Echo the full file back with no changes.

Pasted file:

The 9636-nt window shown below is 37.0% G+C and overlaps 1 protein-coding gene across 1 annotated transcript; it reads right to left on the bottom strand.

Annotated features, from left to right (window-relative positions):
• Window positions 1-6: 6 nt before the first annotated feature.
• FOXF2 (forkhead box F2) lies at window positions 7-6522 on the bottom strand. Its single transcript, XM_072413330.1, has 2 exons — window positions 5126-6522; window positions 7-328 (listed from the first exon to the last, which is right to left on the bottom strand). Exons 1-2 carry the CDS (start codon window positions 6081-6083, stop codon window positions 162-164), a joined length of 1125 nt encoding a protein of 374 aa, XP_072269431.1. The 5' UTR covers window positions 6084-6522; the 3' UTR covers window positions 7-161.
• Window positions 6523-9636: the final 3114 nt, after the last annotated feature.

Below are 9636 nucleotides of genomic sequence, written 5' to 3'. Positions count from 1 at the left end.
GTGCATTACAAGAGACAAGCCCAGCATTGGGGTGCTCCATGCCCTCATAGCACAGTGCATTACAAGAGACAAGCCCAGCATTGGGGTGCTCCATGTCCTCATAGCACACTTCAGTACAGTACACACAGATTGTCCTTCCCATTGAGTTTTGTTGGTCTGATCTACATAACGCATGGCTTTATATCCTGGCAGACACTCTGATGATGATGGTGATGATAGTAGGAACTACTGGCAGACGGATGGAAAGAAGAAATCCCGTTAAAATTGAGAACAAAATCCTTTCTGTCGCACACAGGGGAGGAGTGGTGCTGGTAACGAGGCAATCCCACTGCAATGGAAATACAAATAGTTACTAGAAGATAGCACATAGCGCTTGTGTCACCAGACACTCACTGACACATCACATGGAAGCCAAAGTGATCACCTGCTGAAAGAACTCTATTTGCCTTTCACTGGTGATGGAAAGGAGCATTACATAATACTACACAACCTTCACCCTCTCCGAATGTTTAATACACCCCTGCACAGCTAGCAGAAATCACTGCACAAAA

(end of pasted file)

The 9636-nt window shown below is 37.0% G+C and overlaps 1 protein-coding gene across 1 annotated transcript; it reads right to left on the bottom strand.

Annotated features, from left to right (window-relative positions):
• Window positions 1-6: 6 nt before the first annotated feature.
• FOXF2 (forkhead box F2) lies at window positions 7-6522 on the bottom strand. Its single transcript, XM_072413330.1, has 2 exons — window positions 5126-6522; window positions 7-328 (listed from the first exon to the last, which is right to left on the bottom strand). Exons 1-2 carry the CDS (start codon window positions 6081-6083, stop codon window positions 162-164), a joined length of 1125 nt encoding a protein of 374 aa, XP_072269431.1. The 5' UTR covers window positions 6084-6522; the 3' UTR covers window positions 7-161.
• Window positions 6523-9636: the final 3114 nt, after the last annotated feature.

Below are 9636 nucleotides of genomic sequence, written 5' to 3'. Positions count from 1 at the left end.
GTGCATTACAAGAGACAAGCCCAGCATTGGGGTGCTCCATGCCCTCATAGCACAGTGCATTACAAGAGACAAGCCCAGCATTGGGGTGCTCCATGTCCTCATAGCACACTTCAGTACAGTACACACAGATTGTCCTTCCCATTGAGTTTTGTTGGTCTGATCTACATAACGCATGGCTTTATATCCTGGCAGACACTCTGATGATGATGGTGATGATAGTAGGAACTACTGGCAGACGGATGGAAAGAAGAAATCCCGTTAAAATTGAGAACAAAATCCTTTCTGTCGCACACAGGGGAGGAGTGGTGCTGGTAACGAGGCAATCCCACTGCAATGGAAATACAAATAGTTACTAGAAGATAGCACATAGCGCTTGTGTCACCAGACACTCACTGACACATCACATGGAAGCCAAAGTGATCACCTGCTGAAAGAACTCTATTTGCCTTTCACTGGTGATGGAAAGGAGCATTACATAATACTACACAACCTTCACCCTCTCCGAATGTTTAATACACCCCTGCACAGCTAGCAGAAATCACTGCACAAAA